01 Jan 1981
TL;DR: In this paper, the authors present data on soil behaviour, with emphasis on practical and empirical knowledge required by geotechnical engineers for the design and construction of foundations and embankments.
Abstract: This manual presents data on soil behaviour, with emphasis on practical and empirical knowledge, required by geotechnical engineers for the design and construction of foundations and embankments It deals with: index and classification properties of soils; soil classification; clay minerals and soil structure; compaction; water in soils (capillarity, shrinkage, swelling, frost action, permeability, seepage, effective stress); consolidation and consolidation settlements; time rate of consolidation; the Mohr circle, failure theories, and stress paths; shear strength of sands and clays Four appendices deal with the following: application of the "SI" system of units to getechnical engineering; derivation of Laplace's equation; derivation and solution of Terzaghi's one-dimensional consolidation theory; pore pressure parameters (TRRL)
TL;DR: Byerlee's law, converted to maximum or minimum stress, is a good upper or lower bound to observed in situ stresses to 5 km, for pore pressure hydrostatic or subhydrostatic as discussed by the authors.
Abstract: Laboratory measurements of rock strength provide limiting values of lithospheric stress, provided that one effective principal stress is known. Fracture strengths are too variable to be useful; however, rocks at shallow depth are probably fractured so that frictional strength may apply. A single linear friction law, termed Byerlee's law, holds for all materials except clays, to pressures of more than 1 GPa, to temperatures of 500°C, and over a wide range of strain rates. Byerlee's law, converted to maximum or minimum stress, is a good upper or lower bound to observed in situ stresses to 5 km, for pore pressure hydrostatic or subhydrostatic. Byerlee's law combined with the quartz or olivine flow law provides a maximum stress profile to about 25 or 50 km, respectively. For a temperature gradient of 15°K/km, stress will be close to zero at the surface and at 25 km (quartz) or 50 km (olivine) and reaches a maximum of 600 MPa (quartz) or 1100 MPa (olivine) for hydrostatic pore pressure. Some new permeability studies of crystalline rocks suggest that pore pressure will be low in the absence of a thick argillaceous cover.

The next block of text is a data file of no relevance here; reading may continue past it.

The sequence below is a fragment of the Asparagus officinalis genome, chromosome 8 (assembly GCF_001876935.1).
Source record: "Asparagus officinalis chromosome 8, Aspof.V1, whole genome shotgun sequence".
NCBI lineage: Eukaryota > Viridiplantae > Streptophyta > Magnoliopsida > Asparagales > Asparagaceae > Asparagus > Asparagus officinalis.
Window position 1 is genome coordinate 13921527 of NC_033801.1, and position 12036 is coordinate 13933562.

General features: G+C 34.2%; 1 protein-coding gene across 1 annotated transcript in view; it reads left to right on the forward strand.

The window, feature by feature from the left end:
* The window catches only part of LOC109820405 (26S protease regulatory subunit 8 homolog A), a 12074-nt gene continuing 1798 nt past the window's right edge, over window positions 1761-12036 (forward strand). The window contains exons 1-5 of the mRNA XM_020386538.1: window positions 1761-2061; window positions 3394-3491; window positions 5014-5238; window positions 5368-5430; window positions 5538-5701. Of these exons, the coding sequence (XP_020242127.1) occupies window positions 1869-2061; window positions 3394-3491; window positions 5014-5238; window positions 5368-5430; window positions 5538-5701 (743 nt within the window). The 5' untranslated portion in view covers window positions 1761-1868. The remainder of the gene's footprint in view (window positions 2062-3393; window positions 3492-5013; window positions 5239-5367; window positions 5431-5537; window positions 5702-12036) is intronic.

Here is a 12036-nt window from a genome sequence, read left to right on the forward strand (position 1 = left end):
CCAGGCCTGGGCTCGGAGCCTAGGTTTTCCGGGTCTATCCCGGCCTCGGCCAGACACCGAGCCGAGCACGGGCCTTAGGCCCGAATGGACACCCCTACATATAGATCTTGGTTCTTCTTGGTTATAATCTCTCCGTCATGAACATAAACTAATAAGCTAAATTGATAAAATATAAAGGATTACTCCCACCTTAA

TL;DR: In this article, the authors measured the porosity of Westerly granite as a function of effective pressure to 4 kb and found that porosity is correlated with the electrical resistivity of the granite.
Abstract: The permeability of Westerly granite was measured as a function of effective pressure to 4 kb. A transient method was used, in which the decay of a small incremental change of pressure was observed; decay characteristics, when combined with dimensions of the sample and compressibility and viscosity of the fluid (water or argon) yielded permeability, k. k of the granite ranged from 350 nd (nanodarcy = 10−17 cm2) at 100-bar pressure to 4 nd at 4000 bars. Based on linear decay characteristics, Darcy's law apparently held even at this lowest value. Both k and electrical resistivity, ρs, of Westerly granite vary markedly with pressure, and the two are closely related by k = Cρs−1.5±0.1, where C is a constant. With this relationship, an extrapolated value of k at 10-kb pressure would be about 0.5 nd. This value is roughly equivalent to flow rates involved in solute diffusion but is still a great deal more rapid than volume diffusion. Measured permeability and porosity enable hydraulic radius and, hence, the shape of pore spaces in the granite to be estimated. The shapes (flat slits at low pressure, equidimensional pores at high pressure) are consistent with those deduced from elastic characteristics of the rock. From the strong dependence of k on effective pressure, rocks subject to high pore pressure will probably be relatively permeable.